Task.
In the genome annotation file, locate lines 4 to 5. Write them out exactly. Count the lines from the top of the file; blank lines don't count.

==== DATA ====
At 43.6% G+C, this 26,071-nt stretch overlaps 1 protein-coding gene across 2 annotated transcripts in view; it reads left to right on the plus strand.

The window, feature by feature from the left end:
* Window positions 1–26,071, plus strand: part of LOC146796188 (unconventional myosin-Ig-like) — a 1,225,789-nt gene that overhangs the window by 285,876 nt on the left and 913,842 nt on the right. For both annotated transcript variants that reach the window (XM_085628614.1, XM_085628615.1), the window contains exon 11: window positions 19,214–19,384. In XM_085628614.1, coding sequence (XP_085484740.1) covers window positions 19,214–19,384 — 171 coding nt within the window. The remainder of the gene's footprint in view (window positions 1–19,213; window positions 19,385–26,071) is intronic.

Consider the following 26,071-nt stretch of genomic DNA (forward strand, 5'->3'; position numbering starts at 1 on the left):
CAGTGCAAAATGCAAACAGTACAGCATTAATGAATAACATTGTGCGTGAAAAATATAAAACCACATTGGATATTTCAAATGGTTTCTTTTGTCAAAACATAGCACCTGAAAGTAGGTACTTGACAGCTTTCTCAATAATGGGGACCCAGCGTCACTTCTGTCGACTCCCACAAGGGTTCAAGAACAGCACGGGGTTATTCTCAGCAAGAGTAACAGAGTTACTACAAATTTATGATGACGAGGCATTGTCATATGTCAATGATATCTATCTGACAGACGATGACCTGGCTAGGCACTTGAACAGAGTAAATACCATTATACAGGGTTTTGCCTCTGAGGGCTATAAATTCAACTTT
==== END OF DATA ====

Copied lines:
Consider the following 26,071-nt stretch of genomic DNA (forward strand, 5'->3'; position numbering starts at 1 on the left):
CAGTGCAAAATGCAAACAGTACAGCATTAATGAATAACATTGTGCGTGAAAAATATAAAACCACATTGGATATTTCAAATGGTTTCTTTTGTCAAAACATAGCACCTGAAAGTAGGTACTTGACAGCTTTCTCAATAATGGGGACCCAGCGTCACTTCTGTCGACTCCCACAAGGGTTCAAGAACAGCACGGGGTTATTCTCAGCAAGAGTAACAGAGTTACTACAAATTTATGATGACGAGGCATTGTCATATGTCAATGATATCTATCTGACAGACGATGACCTGGCTAGGCACTTGAACAGAGTAAATACCATTATACAGGGTTTTGCCTCTGAGGGCTATAAATTCAACTTT